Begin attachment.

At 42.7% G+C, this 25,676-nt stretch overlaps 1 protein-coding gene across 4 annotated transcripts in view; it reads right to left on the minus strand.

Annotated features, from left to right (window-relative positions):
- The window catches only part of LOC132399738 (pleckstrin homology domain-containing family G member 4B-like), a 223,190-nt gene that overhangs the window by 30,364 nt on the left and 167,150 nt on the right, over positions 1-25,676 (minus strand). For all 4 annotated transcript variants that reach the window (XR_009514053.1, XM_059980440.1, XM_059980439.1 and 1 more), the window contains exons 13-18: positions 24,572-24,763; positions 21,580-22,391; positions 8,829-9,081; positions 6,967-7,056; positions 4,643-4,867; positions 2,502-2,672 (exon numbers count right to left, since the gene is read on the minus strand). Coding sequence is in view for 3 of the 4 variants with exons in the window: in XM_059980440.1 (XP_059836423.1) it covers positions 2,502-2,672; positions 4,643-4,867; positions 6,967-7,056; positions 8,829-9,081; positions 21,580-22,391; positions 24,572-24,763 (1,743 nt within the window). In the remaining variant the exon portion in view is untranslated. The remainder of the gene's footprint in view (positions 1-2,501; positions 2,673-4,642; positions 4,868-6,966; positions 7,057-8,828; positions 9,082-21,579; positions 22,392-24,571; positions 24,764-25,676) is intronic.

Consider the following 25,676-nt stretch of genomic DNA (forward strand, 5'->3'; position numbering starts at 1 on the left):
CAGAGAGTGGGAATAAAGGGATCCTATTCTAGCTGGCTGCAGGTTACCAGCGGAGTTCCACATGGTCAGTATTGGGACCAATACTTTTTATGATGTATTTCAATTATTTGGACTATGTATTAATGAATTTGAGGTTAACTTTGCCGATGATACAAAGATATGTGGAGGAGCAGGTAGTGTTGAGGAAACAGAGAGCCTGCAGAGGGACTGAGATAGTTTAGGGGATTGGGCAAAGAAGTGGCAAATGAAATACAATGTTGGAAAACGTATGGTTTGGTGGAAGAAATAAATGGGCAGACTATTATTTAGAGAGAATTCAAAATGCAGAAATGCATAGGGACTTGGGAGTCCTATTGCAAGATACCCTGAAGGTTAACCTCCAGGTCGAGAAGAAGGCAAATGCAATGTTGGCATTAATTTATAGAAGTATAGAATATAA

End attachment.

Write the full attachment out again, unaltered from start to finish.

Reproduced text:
At 42.7% G+C, this 25,676-nt stretch overlaps 1 protein-coding gene across 4 annotated transcripts in view; it reads right to left on the minus strand.

Annotated features, from left to right (window-relative positions):
- The window catches only part of LOC132399738 (pleckstrin homology domain-containing family G member 4B-like), a 223,190-nt gene that overhangs the window by 30,364 nt on the left and 167,150 nt on the right, over positions 1-25,676 (minus strand). For all 4 annotated transcript variants that reach the window (XR_009514053.1, XM_059980440.1, XM_059980439.1 and 1 more), the window contains exons 13-18: positions 24,572-24,763; positions 21,580-22,391; positions 8,829-9,081; positions 6,967-7,056; positions 4,643-4,867; positions 2,502-2,672 (exon numbers count right to left, since the gene is read on the minus strand). Coding sequence is in view for 3 of the 4 variants with exons in the window: in XM_059980440.1 (XP_059836423.1) it covers positions 2,502-2,672; positions 4,643-4,867; positions 6,967-7,056; positions 8,829-9,081; positions 21,580-22,391; positions 24,572-24,763 (1,743 nt within the window). In the remaining variant the exon portion in view is untranslated. The remainder of the gene's footprint in view (positions 1-2,501; positions 2,673-4,642; positions 4,868-6,966; positions 7,057-8,828; positions 9,082-21,579; positions 22,392-24,571; positions 24,764-25,676) is intronic.

Consider the following 25,676-nt stretch of genomic DNA (forward strand, 5'->3'; position numbering starts at 1 on the left):
CAGAGAGTGGGAATAAAGGGATCCTATTCTAGCTGGCTGCAGGTTACCAGCGGAGTTCCACATGGTCAGTATTGGGACCAATACTTTTTATGATGTATTTCAATTATTTGGACTATGTATTAATGAATTTGAGGTTAACTTTGCCGATGATACAAAGATATGTGGAGGAGCAGGTAGTGTTGAGGAAACAGAGAGCCTGCAGAGGGACTGAGATAGTTTAGGGGATTGGGCAAAGAAGTGGCAAATGAAATACAATGTTGGAAAACGTATGGTTTGGTGGAAGAAATAAATGGGCAGACTATTATTTAGAGAGAATTCAAAATGCAGAAATGCATAGGGACTTGGGAGTCCTATTGCAAGATACCCTGAAGGTTAACCTCCAGGTCGAGAAGAAGGCAAATGCAATGTTGGCATTAATTTATAGAAGTATAGAATATAA